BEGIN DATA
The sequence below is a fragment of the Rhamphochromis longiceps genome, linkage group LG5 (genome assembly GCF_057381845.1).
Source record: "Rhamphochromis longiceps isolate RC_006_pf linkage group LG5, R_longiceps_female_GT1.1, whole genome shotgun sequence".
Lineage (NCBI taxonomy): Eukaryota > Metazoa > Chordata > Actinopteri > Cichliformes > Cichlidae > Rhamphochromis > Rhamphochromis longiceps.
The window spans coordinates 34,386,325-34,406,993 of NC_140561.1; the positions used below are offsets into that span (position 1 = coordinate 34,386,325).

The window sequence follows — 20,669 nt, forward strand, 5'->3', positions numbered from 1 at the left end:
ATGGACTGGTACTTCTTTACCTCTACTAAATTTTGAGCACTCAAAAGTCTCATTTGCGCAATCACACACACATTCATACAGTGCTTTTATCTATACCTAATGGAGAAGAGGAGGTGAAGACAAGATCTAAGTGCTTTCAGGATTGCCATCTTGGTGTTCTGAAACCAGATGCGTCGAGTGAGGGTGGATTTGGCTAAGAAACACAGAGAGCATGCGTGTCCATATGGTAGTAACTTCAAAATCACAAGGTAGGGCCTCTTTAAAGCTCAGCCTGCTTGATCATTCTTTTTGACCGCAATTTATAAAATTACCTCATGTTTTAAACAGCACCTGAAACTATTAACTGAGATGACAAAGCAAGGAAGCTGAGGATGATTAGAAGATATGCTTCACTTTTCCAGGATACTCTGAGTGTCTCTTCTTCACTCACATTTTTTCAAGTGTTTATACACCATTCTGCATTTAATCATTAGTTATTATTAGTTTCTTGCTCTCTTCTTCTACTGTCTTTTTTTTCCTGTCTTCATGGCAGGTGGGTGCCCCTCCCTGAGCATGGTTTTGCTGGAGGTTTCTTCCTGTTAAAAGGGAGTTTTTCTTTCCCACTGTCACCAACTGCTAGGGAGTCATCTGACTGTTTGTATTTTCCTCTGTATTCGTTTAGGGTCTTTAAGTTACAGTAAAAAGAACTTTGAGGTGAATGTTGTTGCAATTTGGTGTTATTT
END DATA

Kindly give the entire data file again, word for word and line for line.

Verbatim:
The sequence below is a fragment of the Rhamphochromis longiceps genome, linkage group LG5 (genome assembly GCF_057381845.1).
Source record: "Rhamphochromis longiceps isolate RC_006_pf linkage group LG5, R_longiceps_female_GT1.1, whole genome shotgun sequence".
Lineage (NCBI taxonomy): Eukaryota > Metazoa > Chordata > Actinopteri > Cichliformes > Cichlidae > Rhamphochromis > Rhamphochromis longiceps.
The window spans coordinates 34,386,325-34,406,993 of NC_140561.1; the positions used below are offsets into that span (position 1 = coordinate 34,386,325).

The window sequence follows — 20,669 nt, forward strand, 5'->3', positions numbered from 1 at the left end:
ATGGACTGGTACTTCTTTACCTCTACTAAATTTTGAGCACTCAAAAGTCTCATTTGCGCAATCACACACACATTCATACAGTGCTTTTATCTATACCTAATGGAGAAGAGGAGGTGAAGACAAGATCTAAGTGCTTTCAGGATTGCCATCTTGGTGTTCTGAAACCAGATGCGTCGAGTGAGGGTGGATTTGGCTAAGAAACACAGAGAGCATGCGTGTCCATATGGTAGTAACTTCAAAATCACAAGGTAGGGCCTCTTTAAAGCTCAGCCTGCTTGATCATTCTTTTTGACCGCAATTTATAAAATTACCTCATGTTTTAAACAGCACCTGAAACTATTAACTGAGATGACAAAGCAAGGAAGCTGAGGATGATTAGAAGATATGCTTCACTTTTCCAGGATACTCTGAGTGTCTCTTCTTCACTCACATTTTTTCAAGTGTTTATACACCATTCTGCATTTAATCATTAGTTATTATTAGTTTCTTGCTCTCTTCTTCTACTGTCTTTTTTTTCCTGTCTTCATGGCAGGTGGGTGCCCCTCCCTGAGCATGGTTTTGCTGGAGGTTTCTTCCTGTTAAAAGGGAGTTTTTCTTTCCCACTGTCACCAACTGCTAGGGAGTCATCTGACTGTTTGTATTTTCCTCTGTATTCGTTTAGGGTCTTTAAGTTACAGTAAAAAGAACTTTGAGGTGAATGTTGTTGCAATTTGGTGTTATTT